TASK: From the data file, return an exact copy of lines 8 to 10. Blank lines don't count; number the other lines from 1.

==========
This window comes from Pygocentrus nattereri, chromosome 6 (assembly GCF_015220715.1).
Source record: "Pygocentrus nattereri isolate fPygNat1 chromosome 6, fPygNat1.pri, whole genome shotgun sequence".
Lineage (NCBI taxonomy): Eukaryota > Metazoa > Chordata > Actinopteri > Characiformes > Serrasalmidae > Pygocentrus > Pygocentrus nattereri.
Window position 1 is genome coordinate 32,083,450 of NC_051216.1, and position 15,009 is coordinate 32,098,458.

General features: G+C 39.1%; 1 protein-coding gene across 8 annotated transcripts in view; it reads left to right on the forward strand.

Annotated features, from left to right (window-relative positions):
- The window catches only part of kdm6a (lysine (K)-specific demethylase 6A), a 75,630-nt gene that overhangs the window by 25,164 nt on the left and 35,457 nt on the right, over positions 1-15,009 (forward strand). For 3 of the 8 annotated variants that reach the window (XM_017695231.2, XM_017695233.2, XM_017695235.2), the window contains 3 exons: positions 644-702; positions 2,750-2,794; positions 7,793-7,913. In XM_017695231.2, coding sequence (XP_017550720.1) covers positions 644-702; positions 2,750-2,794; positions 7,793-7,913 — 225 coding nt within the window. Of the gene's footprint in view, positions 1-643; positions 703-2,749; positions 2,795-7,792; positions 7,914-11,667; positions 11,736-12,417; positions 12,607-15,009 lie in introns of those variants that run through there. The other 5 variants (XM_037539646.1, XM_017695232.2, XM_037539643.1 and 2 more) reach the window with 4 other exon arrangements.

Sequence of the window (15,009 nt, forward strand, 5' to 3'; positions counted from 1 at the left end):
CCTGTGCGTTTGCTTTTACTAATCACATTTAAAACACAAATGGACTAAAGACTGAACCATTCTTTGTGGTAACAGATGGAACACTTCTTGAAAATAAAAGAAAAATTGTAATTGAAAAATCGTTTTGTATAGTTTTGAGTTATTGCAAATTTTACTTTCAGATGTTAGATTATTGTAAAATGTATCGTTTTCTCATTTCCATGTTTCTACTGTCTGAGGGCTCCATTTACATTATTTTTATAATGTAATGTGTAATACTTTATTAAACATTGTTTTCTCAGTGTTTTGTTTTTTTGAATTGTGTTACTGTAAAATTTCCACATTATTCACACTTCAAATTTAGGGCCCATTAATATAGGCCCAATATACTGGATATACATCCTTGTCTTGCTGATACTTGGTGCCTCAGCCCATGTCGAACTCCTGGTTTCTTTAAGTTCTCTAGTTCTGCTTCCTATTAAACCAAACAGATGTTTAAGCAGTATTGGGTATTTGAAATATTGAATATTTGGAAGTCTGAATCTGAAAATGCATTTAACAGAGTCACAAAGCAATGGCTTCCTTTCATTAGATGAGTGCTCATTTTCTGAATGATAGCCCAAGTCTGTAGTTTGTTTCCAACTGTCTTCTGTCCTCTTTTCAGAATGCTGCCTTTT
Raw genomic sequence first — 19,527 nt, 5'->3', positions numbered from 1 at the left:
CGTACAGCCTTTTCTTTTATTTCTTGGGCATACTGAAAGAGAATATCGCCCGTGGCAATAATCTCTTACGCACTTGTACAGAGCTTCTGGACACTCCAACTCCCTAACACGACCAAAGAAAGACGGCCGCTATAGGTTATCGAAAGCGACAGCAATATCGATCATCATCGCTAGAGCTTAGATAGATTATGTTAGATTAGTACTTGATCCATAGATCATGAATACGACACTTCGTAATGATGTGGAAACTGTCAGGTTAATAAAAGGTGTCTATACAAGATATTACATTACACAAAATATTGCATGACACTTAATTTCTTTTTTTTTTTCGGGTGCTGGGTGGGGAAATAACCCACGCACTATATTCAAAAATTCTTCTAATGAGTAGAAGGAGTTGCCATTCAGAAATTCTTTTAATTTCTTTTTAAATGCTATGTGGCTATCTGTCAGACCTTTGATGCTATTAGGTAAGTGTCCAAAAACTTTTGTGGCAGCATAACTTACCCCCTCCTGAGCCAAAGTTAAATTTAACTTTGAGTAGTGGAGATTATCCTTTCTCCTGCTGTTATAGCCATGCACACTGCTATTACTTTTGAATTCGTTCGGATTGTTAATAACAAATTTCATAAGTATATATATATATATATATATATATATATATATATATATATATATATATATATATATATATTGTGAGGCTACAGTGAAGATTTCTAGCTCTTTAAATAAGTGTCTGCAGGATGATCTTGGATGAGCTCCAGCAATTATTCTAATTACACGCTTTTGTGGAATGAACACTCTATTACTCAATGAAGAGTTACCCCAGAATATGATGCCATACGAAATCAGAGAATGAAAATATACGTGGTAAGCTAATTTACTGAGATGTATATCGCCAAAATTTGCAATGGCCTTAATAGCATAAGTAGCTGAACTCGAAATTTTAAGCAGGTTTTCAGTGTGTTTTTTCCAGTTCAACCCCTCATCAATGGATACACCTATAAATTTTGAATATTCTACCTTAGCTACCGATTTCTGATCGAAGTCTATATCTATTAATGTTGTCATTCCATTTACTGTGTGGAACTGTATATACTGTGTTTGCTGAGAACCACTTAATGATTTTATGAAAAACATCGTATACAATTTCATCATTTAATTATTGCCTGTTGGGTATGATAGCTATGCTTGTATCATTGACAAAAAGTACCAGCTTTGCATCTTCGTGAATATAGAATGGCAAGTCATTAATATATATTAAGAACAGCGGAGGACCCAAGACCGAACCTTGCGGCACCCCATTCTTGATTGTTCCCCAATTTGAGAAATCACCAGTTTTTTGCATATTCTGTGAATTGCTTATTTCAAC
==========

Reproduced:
Sequence of the window (15,009 nt, forward strand, 5' to 3'; positions counted from 1 at the left end):
CCTGTGCGTTTGCTTTTACTAATCACATTTAAAACACAAATGGACTAAAGACTGAACCATTCTTTGTGGTAACAGATGGAACACTTCTTGAAAATAAAAGAAAAATTGTAATTGAAAAATCGTTTTGTATAGTTTTGAGTTATTGCAAATTTTACTTTCAGATGTTAGATTATTGTAAAATGTATCGTTTTCTCATTTCCATGTTTCTACTGTCTGAGGGCTCCATTTACATTATTTTTATAATGTAATGTGTAATACTTTATTAAACATTGTTTTCTCAGTGTTTTGTTTTTTTGAATTGTGTTACTGTAAAATTTCCACATTATTCACACTTCAAATTTAGGGCCCATTAATATAGGCCCAATATACTGGATATACATCCTTGTCTTGCTGATACTTGGTGCCTCAGCCCATGTCGAACTCCTGGTTTCTTTAAGTTCTCTAGTTCTGCTTCCTATTAAACCAAACAGATGTTTAAGCAGTATTGGGTATTTGAAATATTGAATATTTGGAAGTCTGAATCTGAAAATGCATTTAACAGAGTCACAAAGCAATGGCTTCCTTTCATTAGATGAGTGCTCATTTTCTGAATGATAGCCCAAGTCTGTAGTTTGTTTCCAACTGTCTTCTGTCCTCTTTTCAGAATGCTGCCTTTT
Raw genomic sequence first — 19,527 nt, 5'->3', positions numbered from 1 at the left: